• Lattice subsystem code — All 2D Abelian bosonic topological orders can be realized as modular-qudit lattice subsystem codes by starting with an Abelian quantum double model (slightly different from that of Ref. [17]) along with a family of Abelian TQDs that generalize the double semion anyon theory and gauging out certain bosonic anyons [2]. The stabilizer generators of the new subsystem code may no longer be geometrically local. Non-Abelian topological orders are purported not to be realizable with Pauli stabilizer codes [22].
  • Analog surface code — The analog surface code realizes a straightforward extension of the modular-qudit surface code to infinite local dimension, \(q\to\infty\). There are two types of anyons, \(e\) and \(m\), with each type being valued in \(U(1)\) as opposed to \(\mathbb{Z}_q\) for the qudit surface code.
  • Dynamical automorphism (DA) code — Useful measurement sequences of DA Floquet codes can be extracted from topological quantum field theory [23].
  • Quantum repetition code — The 1D quantum repetition code is an ingredient in product constructions that yield several topological phases [24; Fig. 8].
  • Twist-defect surface code — Twist-defect surface codes realize \(\mathbb{Z}_2\) topological order with twist defects.

References

[1]
L. Wang and Z. Wang, “In and around abelian anyon models \({}^{\text{*}}\)”, Journal of Physics A: Mathematical and Theoretical 53, 505203 (2020) arXiv:2004.12048 DOI
[2]
T. D. Ellison et al., “Pauli topological subsystem codes from Abelian anyon theories”, Quantum 7, 1137 (2023) arXiv:2211.03798 DOI
[3]
S. Bravyi and M. Vyalyi, “Commutative version of the k-local Hamiltonian problem and common eigenspace problem”, (2004) arXiv:quant-ph/0308021
[4]
D. Aharonov and L. Eldar, “On the complexity of Commuting Local Hamiltonians, and tight conditions for Topological Order in such systems”, (2011) arXiv:1102.0770
[5]
J. Haah, “An Invariant of Topologically Ordered States Under Local Unitary Transformations”, Communications in Mathematical Physics 342, 771 (2016) arXiv:1407.2926 DOI
[6]
M. Barkeshli, C.-M. Jian, and X.-L. Qi, “Theory of defects in Abelian topological states”, Physical Review B 88, (2013) arXiv:1305.7203 DOI
[7]
Y. D. Lensky et al., “Graph gauge theory of mobile non-Abelian anyons in a qubit stabilizer code”, Annals of Physics 452, 169286 (2023) arXiv:2210.09282 DOI
[8]
H. Bombin, “Topological Order with a Twist: Ising Anyons from an Abelian Model”, Physical Review Letters 105, (2010) arXiv:1004.1838 DOI
[9]
A. Kitaev and L. Kong, “Models for Gapped Boundaries and Domain Walls”, Communications in Mathematical Physics 313, 351 (2012) arXiv:1104.5047 DOI
[10]
A. G. Fowler et al., “Surface codes: Towards practical large-scale quantum computation”, Physical Review A 86, (2012) arXiv:1208.0928 DOI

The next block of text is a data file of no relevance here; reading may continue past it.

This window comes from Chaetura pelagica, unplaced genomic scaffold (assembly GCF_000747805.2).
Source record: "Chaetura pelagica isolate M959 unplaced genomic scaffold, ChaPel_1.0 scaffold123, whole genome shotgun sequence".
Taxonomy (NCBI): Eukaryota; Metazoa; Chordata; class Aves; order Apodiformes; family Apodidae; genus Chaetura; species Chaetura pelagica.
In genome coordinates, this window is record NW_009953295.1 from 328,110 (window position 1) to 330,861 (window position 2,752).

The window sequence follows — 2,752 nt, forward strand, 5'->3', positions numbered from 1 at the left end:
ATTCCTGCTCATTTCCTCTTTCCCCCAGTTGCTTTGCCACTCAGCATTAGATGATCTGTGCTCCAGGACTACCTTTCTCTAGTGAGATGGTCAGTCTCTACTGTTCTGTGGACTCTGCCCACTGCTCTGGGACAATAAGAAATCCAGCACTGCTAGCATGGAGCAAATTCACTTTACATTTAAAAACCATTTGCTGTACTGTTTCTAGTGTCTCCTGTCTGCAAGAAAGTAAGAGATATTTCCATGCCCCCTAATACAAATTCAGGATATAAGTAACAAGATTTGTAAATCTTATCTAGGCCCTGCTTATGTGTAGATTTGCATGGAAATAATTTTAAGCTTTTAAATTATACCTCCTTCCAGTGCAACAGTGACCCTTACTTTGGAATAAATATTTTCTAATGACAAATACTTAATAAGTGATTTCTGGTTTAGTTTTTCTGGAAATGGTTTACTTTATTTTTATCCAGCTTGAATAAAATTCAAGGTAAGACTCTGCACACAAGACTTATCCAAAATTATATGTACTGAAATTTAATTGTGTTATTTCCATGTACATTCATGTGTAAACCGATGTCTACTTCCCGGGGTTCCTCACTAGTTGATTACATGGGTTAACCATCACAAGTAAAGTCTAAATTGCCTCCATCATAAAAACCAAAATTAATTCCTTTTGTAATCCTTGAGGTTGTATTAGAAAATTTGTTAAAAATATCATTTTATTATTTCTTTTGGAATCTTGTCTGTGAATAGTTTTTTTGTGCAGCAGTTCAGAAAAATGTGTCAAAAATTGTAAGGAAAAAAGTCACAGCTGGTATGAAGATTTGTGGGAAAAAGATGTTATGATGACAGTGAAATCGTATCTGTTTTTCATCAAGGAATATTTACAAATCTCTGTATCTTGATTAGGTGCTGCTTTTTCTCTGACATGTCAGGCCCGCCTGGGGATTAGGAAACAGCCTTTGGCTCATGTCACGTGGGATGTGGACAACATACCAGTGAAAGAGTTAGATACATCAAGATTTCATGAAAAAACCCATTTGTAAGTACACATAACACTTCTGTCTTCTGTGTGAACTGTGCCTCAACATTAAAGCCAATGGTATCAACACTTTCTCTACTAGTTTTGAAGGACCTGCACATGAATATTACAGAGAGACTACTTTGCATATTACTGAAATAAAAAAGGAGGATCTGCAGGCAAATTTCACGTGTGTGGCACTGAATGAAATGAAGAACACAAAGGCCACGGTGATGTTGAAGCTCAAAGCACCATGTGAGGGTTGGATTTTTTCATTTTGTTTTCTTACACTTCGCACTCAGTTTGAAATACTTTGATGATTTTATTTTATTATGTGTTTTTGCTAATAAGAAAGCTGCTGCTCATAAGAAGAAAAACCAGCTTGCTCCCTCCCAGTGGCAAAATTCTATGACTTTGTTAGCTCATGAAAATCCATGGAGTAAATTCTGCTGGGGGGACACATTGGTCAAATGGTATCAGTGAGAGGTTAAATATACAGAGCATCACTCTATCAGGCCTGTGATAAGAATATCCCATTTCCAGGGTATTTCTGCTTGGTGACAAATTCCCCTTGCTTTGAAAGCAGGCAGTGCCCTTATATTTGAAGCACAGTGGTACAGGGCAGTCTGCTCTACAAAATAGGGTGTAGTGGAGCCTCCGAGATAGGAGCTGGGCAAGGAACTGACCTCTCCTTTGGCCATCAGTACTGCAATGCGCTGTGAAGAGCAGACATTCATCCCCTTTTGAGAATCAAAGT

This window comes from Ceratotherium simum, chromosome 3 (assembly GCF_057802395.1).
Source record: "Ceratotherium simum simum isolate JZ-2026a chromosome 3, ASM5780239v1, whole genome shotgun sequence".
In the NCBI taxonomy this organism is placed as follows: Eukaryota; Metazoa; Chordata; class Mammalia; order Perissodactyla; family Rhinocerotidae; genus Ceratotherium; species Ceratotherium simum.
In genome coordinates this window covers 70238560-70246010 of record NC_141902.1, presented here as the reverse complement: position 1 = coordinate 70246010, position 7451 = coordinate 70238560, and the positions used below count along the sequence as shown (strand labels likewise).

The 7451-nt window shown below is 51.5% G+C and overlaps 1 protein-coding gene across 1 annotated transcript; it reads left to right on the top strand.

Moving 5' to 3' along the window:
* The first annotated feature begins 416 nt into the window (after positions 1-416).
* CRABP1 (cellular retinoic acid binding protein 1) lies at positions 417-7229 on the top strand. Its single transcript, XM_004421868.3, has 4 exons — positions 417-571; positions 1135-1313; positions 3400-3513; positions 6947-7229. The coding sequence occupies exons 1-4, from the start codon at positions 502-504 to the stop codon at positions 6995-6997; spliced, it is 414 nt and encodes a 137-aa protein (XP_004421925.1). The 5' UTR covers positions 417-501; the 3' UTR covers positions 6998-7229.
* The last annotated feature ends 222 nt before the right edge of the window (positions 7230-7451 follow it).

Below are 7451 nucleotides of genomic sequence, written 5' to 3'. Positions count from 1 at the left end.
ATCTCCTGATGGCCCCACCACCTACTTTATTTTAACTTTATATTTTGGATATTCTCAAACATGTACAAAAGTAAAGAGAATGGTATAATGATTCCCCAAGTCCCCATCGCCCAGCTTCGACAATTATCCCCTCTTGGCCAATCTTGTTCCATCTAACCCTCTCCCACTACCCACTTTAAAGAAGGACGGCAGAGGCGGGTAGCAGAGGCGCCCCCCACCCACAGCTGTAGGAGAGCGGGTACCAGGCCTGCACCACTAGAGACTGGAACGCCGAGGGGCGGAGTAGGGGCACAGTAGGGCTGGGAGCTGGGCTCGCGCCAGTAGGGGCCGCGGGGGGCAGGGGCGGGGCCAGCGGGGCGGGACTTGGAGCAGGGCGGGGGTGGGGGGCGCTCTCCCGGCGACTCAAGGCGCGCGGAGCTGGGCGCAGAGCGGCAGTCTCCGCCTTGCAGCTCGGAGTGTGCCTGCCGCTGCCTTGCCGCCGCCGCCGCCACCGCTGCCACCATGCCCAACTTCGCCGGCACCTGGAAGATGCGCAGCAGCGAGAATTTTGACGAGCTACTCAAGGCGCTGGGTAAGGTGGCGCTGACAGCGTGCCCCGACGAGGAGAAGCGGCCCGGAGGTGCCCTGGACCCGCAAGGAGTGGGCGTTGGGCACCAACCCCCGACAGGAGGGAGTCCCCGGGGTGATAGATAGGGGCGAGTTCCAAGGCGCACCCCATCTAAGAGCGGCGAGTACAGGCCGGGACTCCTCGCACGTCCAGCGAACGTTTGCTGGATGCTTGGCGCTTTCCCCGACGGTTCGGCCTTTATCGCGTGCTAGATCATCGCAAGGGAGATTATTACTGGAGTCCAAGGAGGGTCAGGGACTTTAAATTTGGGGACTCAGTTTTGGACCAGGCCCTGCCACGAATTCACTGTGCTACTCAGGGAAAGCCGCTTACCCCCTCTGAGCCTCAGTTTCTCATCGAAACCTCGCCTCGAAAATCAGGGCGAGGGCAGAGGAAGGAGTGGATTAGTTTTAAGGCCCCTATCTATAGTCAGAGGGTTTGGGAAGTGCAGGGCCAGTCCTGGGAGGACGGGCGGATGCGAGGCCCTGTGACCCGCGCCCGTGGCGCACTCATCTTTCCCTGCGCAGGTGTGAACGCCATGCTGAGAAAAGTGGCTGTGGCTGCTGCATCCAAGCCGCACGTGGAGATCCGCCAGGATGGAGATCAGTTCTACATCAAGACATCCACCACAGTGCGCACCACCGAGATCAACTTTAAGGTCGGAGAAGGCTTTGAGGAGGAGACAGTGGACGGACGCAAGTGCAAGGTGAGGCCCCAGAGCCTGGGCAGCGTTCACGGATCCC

[11]
H. Zheng, A. Dua, and L. Jiang, “Demonstrating non-Abelian statistics of Majorana fermions using twist defects”, Physical Review B 92, (2015) arXiv:1508.04166 DOI
[12]
B. J. Brown et al., “Poking Holes and Cutting Corners to Achieve Clifford Gates with the Surface Code”, Physical Review X 7, (2017) arXiv:1609.04673 DOI
[13]
A. Benhemou, J. K. Pachos, and D. E. Browne, “Non-Abelian statistics with mixed-boundary punctures on the toric code”, Physical Review A 105, (2022) arXiv:2103.08381 DOI
[14]
M. S. Kesselring et al., “Anyon condensation and the color code”, (2022) arXiv:2212.00042
[15]
H. Bombín et al., “Modular decoding: parallelizable real-time decoding for quantum computers”, (2023) arXiv:2303.04846
[16]
P. H. Bonderson, Non-Abelian Anyons and Interferometry, California Institute of Technology, 2007 DOI
[17]
T. D. Ellison et al., “Pauli Stabilizer Models of Twisted Quantum Doubles”, PRX Quantum 3, (2022) arXiv:2112.11394 DOI
[18]
J. Haah, “Clifford quantum cellular automata: Trivial group in 2D and Witt group in 3D”, Journal of Mathematical Physics 62, 092202 (2021) arXiv:1907.02075 DOI
[19]
W. Shirley et al., “Three-Dimensional Quantum Cellular Automata from Chiral Semion Surface Topological Order and beyond”, PRX Quantum 3, (2022) arXiv:2202.05442 DOI
[20]
A. Kitaev, “Anyons in an exactly solved model and beyond”, Annals of Physics 321, 2 (2006) arXiv:cond-mat/0506438 DOI
[21]
A. Dua et al., “Sorting topological stabilizer models in three dimensions”, Physical Review B 100, (2019) arXiv:1908.08049 DOI
[22]
A. C. Potter and R. Vasseur, “Symmetry constraints on many-body localization”, Physical Review B 94, (2016) arXiv:1605.03601 DOI
[23]
M. Davydova et al., “Quantum computation from dynamic automorphism codes”, (2023) arXiv:2307.10353
[24]
T. Rakovszky and V. Khemani, “The Physics of (good) LDPC Codes II. Product constructions”, (2024) arXiv:2402.16831
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Zoo Code ID: topological_abelian

Cite as:
“Abelian topological code”, The Error Correction Zoo (V. V. Albert & P. Faist, eds.), 2022. https://errorcorrectionzoo.org/c/topological_abelian
BibTeX:
@incollection{eczoo_topological_abelian, title={Abelian topological code}, booktitle={The Error Correction Zoo}, year={2022}, editor={Albert, Victor V. and Faist, Philippe}, url={https://errorcorrectionzoo.org/c/topological_abelian} }
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“Abelian topological code”, The Error Correction Zoo (V. V. Albert & P. Faist, eds.), 2022. https://errorcorrectionzoo.org/c/topological_abelian